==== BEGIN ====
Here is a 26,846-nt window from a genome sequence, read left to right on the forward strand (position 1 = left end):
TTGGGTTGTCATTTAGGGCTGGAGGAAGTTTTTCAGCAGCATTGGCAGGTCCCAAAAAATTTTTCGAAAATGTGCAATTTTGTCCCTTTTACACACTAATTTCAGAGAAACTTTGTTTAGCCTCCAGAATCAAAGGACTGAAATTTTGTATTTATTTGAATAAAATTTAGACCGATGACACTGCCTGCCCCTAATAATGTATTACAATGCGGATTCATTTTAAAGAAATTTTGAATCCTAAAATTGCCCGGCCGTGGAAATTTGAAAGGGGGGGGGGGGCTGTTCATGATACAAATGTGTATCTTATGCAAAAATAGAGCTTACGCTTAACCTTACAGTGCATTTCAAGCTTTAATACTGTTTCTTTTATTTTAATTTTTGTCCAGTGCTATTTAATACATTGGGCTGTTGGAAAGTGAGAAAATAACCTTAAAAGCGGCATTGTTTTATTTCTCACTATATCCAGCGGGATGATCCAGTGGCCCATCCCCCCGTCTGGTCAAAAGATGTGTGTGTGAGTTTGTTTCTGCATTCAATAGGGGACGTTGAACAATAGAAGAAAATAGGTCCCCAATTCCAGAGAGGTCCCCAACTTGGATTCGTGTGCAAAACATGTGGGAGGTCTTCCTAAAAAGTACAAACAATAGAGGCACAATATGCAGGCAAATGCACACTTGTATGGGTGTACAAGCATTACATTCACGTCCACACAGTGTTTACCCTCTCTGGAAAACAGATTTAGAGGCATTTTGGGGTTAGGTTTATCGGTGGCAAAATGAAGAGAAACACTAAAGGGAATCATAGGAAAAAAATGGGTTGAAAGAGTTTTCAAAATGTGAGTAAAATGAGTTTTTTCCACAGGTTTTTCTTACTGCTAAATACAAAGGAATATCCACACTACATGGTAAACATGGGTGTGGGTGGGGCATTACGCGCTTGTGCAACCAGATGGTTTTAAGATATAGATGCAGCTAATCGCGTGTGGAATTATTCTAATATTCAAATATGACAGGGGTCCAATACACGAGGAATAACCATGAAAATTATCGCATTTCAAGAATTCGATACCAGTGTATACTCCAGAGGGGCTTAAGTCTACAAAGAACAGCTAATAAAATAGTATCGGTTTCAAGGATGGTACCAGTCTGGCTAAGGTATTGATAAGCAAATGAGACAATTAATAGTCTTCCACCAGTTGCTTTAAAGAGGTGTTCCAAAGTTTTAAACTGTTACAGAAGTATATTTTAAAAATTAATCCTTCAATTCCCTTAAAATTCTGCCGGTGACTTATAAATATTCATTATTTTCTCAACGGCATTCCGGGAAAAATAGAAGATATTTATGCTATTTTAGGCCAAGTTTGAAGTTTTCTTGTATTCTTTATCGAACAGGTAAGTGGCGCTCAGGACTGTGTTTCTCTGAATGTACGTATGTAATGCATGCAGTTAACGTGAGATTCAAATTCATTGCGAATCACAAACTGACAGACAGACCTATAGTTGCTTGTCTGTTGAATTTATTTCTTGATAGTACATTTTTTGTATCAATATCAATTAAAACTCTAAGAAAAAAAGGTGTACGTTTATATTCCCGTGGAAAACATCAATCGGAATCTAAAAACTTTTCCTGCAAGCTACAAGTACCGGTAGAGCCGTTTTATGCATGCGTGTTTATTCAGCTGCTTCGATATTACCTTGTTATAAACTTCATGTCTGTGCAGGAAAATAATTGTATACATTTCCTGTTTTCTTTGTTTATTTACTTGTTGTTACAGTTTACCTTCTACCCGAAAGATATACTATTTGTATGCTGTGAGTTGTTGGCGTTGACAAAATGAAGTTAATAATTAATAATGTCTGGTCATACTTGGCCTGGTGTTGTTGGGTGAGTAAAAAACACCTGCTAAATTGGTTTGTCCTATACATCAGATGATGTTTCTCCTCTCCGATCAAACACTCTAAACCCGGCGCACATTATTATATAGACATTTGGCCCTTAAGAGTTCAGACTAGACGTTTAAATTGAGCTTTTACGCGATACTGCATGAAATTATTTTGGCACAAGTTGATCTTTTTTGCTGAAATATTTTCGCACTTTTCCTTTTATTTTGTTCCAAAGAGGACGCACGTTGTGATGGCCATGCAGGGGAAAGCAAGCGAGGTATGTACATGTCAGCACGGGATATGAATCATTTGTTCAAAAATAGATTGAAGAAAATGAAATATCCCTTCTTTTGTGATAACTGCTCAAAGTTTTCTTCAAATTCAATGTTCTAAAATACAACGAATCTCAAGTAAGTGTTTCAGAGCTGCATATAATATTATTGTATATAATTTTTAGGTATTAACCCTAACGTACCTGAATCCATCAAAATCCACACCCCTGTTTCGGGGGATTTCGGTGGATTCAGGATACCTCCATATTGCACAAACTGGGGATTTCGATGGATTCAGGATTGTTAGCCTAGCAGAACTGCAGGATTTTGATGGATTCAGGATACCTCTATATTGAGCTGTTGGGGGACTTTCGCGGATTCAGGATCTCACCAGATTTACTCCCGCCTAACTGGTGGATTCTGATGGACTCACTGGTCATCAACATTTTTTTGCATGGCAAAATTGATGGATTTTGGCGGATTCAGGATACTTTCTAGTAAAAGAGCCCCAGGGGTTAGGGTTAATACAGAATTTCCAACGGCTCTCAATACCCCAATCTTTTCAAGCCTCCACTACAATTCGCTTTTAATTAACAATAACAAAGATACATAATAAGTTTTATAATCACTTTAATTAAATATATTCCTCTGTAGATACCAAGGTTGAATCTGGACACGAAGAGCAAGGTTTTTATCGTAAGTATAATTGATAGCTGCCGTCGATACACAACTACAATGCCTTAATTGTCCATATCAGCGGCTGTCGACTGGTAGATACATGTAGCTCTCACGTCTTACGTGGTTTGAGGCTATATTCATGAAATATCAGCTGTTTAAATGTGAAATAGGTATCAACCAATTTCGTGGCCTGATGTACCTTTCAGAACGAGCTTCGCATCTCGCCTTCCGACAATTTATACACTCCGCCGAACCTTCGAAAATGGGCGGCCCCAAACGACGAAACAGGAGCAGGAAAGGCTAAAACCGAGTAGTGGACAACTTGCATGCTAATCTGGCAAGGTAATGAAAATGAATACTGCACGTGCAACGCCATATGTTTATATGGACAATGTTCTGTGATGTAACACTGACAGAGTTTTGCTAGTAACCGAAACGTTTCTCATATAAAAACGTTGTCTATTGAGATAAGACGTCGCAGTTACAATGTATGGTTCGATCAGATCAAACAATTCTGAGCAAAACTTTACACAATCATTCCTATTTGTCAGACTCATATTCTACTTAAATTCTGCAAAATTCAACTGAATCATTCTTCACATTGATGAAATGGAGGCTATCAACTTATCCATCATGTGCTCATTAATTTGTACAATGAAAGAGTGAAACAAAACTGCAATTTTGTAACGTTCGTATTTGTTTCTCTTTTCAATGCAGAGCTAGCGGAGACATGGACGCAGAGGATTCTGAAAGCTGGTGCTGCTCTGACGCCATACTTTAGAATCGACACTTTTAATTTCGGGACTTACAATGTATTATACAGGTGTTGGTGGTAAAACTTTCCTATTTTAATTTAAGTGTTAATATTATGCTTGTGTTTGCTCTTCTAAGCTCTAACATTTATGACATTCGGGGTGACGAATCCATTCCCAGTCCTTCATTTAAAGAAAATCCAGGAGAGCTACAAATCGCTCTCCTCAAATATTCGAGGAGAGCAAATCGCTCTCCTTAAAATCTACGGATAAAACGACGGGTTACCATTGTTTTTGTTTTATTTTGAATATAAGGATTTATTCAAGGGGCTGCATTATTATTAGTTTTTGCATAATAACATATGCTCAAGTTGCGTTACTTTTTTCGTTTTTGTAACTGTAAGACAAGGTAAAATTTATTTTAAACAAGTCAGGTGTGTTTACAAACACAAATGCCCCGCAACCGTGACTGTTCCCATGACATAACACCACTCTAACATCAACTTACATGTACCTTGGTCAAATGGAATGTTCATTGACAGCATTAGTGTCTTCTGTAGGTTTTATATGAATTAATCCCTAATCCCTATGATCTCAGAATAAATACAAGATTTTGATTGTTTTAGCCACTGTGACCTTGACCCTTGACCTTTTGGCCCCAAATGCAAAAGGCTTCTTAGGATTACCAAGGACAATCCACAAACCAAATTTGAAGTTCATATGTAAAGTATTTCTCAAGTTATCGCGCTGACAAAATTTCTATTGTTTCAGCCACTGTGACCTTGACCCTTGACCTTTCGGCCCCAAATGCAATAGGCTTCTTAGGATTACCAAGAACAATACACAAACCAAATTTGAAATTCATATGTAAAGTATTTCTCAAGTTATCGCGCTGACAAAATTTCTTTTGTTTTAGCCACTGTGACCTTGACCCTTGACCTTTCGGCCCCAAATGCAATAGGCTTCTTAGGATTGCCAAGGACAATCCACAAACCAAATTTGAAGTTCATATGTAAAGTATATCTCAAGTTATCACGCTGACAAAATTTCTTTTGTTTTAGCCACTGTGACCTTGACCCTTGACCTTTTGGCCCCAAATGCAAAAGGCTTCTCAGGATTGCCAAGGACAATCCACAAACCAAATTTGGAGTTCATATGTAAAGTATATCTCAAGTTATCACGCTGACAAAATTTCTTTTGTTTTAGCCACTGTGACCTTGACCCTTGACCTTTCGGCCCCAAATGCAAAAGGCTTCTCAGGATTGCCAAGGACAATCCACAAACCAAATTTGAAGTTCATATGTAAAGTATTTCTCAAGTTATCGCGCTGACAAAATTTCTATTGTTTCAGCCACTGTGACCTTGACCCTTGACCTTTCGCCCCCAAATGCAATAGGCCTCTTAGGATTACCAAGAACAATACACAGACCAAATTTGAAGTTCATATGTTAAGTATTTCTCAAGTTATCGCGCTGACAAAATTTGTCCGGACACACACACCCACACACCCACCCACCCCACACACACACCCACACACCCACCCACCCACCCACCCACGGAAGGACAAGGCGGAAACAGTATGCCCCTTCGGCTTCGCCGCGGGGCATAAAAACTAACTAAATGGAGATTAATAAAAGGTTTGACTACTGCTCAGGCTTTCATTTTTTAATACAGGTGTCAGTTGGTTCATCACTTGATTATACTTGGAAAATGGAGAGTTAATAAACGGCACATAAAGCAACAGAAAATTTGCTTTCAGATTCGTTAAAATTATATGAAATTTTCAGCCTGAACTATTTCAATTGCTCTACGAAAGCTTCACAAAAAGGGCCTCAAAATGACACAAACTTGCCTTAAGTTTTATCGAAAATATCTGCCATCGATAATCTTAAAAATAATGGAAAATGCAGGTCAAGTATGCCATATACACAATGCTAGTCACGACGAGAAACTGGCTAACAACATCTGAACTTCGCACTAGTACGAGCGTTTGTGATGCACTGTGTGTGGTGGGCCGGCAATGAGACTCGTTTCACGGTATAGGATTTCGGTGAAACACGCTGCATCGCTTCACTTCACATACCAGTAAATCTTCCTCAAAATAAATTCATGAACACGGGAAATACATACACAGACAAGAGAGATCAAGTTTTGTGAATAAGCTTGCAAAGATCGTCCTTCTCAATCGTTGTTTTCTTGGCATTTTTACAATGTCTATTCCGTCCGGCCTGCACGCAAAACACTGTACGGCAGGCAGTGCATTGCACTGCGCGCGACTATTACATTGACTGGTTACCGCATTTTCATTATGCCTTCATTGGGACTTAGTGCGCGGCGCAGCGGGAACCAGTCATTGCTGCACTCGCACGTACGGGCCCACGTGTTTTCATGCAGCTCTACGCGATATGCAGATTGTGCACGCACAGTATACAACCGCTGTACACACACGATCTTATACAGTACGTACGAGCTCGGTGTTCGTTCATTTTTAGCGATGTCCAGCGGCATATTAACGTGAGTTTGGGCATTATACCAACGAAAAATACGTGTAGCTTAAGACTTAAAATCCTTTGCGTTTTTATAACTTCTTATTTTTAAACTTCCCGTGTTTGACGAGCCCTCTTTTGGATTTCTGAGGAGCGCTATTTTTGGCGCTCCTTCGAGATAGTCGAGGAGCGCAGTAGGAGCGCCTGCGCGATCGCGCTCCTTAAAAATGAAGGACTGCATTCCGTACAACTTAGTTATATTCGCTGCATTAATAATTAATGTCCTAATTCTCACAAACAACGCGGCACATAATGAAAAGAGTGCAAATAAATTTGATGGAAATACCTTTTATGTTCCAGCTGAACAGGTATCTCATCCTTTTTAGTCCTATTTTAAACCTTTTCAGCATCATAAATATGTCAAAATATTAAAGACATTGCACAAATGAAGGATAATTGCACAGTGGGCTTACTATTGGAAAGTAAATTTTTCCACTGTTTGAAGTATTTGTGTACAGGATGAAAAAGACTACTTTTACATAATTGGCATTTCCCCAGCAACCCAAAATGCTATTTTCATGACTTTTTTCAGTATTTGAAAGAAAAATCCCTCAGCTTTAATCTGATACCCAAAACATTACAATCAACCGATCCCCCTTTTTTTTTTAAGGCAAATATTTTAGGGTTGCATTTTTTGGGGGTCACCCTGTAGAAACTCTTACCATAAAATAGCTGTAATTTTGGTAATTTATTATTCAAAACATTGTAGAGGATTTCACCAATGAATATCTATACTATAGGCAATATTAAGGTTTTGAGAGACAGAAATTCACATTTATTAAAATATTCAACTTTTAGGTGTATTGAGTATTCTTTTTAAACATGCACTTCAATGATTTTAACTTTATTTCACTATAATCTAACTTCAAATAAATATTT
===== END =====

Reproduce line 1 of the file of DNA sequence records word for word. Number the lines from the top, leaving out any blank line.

Here is a 26,846-nt window from a genome sequence, read left to right on the forward strand (position 1 = left end):